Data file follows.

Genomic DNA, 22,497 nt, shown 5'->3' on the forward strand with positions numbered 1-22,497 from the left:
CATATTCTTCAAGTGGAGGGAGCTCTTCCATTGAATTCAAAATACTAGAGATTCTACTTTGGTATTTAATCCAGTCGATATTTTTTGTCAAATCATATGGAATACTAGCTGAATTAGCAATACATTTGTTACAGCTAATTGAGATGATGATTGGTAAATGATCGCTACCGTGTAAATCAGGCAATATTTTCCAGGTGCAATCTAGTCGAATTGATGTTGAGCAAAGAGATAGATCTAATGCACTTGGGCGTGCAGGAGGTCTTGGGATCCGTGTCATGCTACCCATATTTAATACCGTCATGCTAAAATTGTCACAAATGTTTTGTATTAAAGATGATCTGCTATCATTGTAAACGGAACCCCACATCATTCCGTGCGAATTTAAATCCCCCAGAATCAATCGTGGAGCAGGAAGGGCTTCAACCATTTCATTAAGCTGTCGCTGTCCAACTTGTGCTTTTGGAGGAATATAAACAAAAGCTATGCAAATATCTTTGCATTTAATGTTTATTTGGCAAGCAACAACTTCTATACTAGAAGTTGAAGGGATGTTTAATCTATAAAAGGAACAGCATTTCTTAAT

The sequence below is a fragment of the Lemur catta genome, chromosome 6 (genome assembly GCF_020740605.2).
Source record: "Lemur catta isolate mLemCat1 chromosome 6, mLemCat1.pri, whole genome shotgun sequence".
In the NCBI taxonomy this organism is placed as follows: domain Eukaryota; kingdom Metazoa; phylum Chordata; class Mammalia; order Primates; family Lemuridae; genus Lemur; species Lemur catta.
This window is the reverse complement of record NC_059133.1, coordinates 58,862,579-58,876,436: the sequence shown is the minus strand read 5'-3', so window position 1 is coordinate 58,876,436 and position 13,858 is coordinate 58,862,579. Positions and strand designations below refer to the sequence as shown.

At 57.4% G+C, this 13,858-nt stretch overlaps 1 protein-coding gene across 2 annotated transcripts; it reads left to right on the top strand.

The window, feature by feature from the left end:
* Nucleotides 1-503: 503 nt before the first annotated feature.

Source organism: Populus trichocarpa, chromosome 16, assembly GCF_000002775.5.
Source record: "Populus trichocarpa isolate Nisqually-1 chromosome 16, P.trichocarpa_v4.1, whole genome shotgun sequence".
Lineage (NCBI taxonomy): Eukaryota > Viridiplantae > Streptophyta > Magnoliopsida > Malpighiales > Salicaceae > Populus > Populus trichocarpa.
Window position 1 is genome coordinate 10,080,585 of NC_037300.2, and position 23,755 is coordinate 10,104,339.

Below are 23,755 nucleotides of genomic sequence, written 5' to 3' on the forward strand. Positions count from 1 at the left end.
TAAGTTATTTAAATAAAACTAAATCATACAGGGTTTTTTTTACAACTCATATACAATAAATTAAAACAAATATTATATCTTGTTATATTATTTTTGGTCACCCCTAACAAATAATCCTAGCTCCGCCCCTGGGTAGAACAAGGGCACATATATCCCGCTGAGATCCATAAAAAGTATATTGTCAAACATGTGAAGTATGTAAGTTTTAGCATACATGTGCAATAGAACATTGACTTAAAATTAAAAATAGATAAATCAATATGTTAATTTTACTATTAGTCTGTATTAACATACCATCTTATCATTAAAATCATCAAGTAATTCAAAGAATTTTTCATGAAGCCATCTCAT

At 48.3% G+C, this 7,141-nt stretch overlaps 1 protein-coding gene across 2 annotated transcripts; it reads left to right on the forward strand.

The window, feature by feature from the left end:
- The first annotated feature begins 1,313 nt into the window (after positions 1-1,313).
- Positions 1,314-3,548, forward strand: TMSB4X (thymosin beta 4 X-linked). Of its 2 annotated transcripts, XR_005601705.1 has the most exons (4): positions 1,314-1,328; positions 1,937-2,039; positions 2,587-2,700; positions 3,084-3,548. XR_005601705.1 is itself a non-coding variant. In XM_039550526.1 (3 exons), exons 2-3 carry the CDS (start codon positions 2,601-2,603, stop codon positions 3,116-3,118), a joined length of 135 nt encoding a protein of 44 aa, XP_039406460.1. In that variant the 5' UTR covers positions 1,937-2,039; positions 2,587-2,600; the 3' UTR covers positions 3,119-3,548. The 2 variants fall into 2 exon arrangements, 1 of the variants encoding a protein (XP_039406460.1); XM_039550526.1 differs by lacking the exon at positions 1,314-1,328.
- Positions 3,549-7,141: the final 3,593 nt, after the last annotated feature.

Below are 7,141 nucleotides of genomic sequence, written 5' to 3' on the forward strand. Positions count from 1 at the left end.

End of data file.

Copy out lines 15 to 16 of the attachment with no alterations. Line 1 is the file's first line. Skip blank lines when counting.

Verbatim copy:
TAAGTTATTTAAATAAAACTAAATCATACAGGGTTTTTTTTACAACTCATATACAATAAATTAAAACAAATATTATATCTTGTTATATTATTTTTGGTCACCCCTAACAAATAATCCTAGCTCCGCCCCTGGGTAGAACAAGGGCACATATATCCCGCTGAGATCCATAAAAAGTATATTGTCAAACATGTGAAGTATGTAAGTTTTAGCATACATGTGCAATAGAACATTGACTTAAAATTAAAAATAGATAAATCAATATGTTAATTTTACTATTAGTCTGTATTAACATACCATCTTATCATTAAAATCATCAAGTAATTCAAAGAATTTTTCATGAAGCCATCTCAT

At 48.3% G+C, this 7,141-nt stretch overlaps 1 protein-coding gene across 2 annotated transcripts; it reads left to right on the forward strand.